According to Gillian Berry, S.Black’s group marketing manager, the high number of skin care ingredient launches is due to cosmetics companies broadening their consumer age range. “Companies are now targeting a far younger consumer,” she explained. “Tweenagers are being targeted with preventative measures and they are targeting all the way through now to the over 60s, with L’Oréal using Jane Fonda.”

Meanwhile, Innospec officially launched its sulfate-free surfactant in Europe under the revised name Iselux. Innospec says that although Iselux is completely clear it allows formulators to create a luxurious foam comparable to that of SCI and SLES. “It’s really easy to formulate with,” Innospec’s marketing manager, active chemicals, Samantha Gardner, told SPC. “Formulators don’t have to change anything or add anything new – they can use it as a replacement or to complement existing surfactants.”


As in recent years the natural and organic sector played a dominant role at in-cosmetics with many major suppliers bringing out ingredients suitable for use in natural and organic products. One theme that has come out of the green movement is the need for greater efficacy and claims substantiation, an area where many exhibitors were keen to show where they had made advances.

Dr Straetmans launched a new emulsifier blend suitable for use in natural products. Dermafeel symbiomuls GC is of natural origin and comprises an anionic emulsifier, structurising co-emulisifier and a wetting agent which allows the formation of emulsions at temperatures as low as 40?C, as well as providing basic preservation to the finished product, helping to minimise the use of preservatives. The supplier also launched its first organic emulsifier. Dermorganics GSC is an o/w emulsifier from organic sources and forms the first product in Dr Straetmans’ new Dermorganics product group.

“Efficacy is becoming more and more important and at the moment there is a real mixture of claims and standards,” said Susanne Jänichen, operational marketing manager. “A lot of companies are saying their products are natural but if you look at the INCI names you can see that’s not true. The industry needs to make sure that the names natural and organic do not become overused or used incorrectly.”

Inca Oil introduced what it says is the first organic certified emulsifier. Produced by Desert King in Chile, Quillaja had attracted a lot of interest, including from multinationals, according to Desert King president, Paul Hiley. “It almost comes across sounding like a snake oil as it has so many uses, including food. Of course it is a bit pricey but used at 0.5%-2% it is very cost effective,” said Hiley. “For some products it would be a direct replacement as a cleansing agent but for others you would need foaming agents.” The material can also confer a silky, powdery, silicone-style wow factor but the company is unsure how and plans further research to establish the reason for this.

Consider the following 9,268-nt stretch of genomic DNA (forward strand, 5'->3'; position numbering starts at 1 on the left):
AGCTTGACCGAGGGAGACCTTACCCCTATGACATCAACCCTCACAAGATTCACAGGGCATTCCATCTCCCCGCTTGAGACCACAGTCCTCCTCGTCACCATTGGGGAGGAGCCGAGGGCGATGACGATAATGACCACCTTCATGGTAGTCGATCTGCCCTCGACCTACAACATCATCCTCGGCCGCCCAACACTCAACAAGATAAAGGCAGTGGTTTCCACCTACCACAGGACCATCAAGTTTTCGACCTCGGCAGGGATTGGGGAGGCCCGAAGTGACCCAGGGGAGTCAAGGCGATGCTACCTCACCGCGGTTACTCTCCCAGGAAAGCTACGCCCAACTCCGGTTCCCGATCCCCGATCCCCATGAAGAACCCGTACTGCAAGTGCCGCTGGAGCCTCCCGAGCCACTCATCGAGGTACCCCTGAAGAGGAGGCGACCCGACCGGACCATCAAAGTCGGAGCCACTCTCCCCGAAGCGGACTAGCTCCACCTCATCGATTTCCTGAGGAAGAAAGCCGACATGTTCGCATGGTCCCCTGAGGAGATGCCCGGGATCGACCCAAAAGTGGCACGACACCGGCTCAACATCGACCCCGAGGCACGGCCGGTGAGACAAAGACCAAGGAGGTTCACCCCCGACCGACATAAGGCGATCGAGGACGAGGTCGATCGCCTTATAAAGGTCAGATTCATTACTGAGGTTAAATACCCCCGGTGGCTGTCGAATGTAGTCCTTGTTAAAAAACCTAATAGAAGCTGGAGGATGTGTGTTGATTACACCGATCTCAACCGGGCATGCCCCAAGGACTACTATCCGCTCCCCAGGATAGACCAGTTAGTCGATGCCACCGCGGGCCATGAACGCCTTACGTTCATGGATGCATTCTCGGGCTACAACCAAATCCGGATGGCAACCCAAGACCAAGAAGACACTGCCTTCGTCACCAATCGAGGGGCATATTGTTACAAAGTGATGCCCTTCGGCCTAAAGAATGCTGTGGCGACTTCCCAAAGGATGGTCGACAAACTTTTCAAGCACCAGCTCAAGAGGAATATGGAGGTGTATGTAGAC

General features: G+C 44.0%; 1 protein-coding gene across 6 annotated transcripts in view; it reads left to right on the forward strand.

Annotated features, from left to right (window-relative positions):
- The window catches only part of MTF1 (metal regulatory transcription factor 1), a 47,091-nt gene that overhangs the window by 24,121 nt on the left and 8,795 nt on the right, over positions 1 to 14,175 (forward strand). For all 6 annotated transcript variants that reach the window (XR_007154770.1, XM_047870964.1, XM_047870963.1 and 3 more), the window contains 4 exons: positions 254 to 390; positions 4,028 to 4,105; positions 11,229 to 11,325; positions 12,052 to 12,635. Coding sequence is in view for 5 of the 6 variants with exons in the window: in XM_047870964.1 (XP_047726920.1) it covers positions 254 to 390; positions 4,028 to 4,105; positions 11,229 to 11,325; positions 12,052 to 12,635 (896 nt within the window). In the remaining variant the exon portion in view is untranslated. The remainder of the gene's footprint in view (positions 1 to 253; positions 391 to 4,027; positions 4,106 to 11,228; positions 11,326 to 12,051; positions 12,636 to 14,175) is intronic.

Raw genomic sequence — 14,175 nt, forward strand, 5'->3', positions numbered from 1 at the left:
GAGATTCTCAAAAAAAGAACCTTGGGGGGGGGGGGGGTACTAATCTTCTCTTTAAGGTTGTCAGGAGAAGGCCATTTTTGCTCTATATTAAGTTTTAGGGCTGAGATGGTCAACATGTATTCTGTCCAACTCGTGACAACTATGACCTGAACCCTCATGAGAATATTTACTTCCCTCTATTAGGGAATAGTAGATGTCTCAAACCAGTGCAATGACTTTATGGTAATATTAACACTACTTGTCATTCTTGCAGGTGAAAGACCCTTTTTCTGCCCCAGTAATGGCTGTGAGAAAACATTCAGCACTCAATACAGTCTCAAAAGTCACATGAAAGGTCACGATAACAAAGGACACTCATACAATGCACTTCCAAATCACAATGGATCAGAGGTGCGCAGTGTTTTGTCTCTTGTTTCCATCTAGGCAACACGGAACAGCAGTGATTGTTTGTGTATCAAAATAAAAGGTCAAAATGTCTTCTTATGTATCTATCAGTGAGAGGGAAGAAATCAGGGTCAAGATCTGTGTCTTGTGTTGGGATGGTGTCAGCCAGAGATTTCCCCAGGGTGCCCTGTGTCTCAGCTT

Symrise launched an Ecocert approved natural cooling agent, Frescolat ML nat, while Silab extended its organic line with Coheliss Bio (to stimulate a long lasting tensor effect in the skin), Sensiline Bio (an anti-irritant) and Desoxine Bio (a cutaneous detoxifier). Evonik also built up its green credentials with the launch of Antil Soft SC, a natural thickener [INCI: Sorbitan sesquicaprylate] that had recently gained Ecocert approval for use in organic products. “It’s different to other natural thickeners. Good thickeners are not usually natural ones, but this works and it’s natural,” enthused Wolfgang Goertz, director, global marketing for Evonik’s personal care business.

Aldivia introduced its Viatenza PO6 Organic line of non-ionic water-dispersible oils. Featuring 75% organic, 100% natural argan, babassu, Brazil nut, marula, oleic sunflower, olive and shea oils, the line allows formulators to mix water and oil without adding emulsifiers. “These were Ecocert certified organic two weeks ago,” said Marianne Cochennec, Aldivia’s technical sales representative. “These oils have been chemically transformed. Before now, the only chemically transformed product allowed in organic formulations was glycerine and there are not enough producers so the price has increased.”

Gattefossé launched several naturally themed products, two of which are organically certified by Ecocert. The company added a new organic lemon water to its Original Line. The ‘living’ water has been certified 100% organic by Ecocert and is said to provide a cost effective way to help the formulator increase the percentage of organic material used in a formulation, without any risk of instability. Also debuting was Gatuline Skin-Repair Bio, an organic restructuring anti-ageing active that helps to stimulate epidermal regeneration and promote cutaneous repair. Used at 2% the ingredient is said to be suitable for a number of skin care applications including post-operative and dermatological treatments, mature skin care, sunburn treatments and products for dry or atopic skin.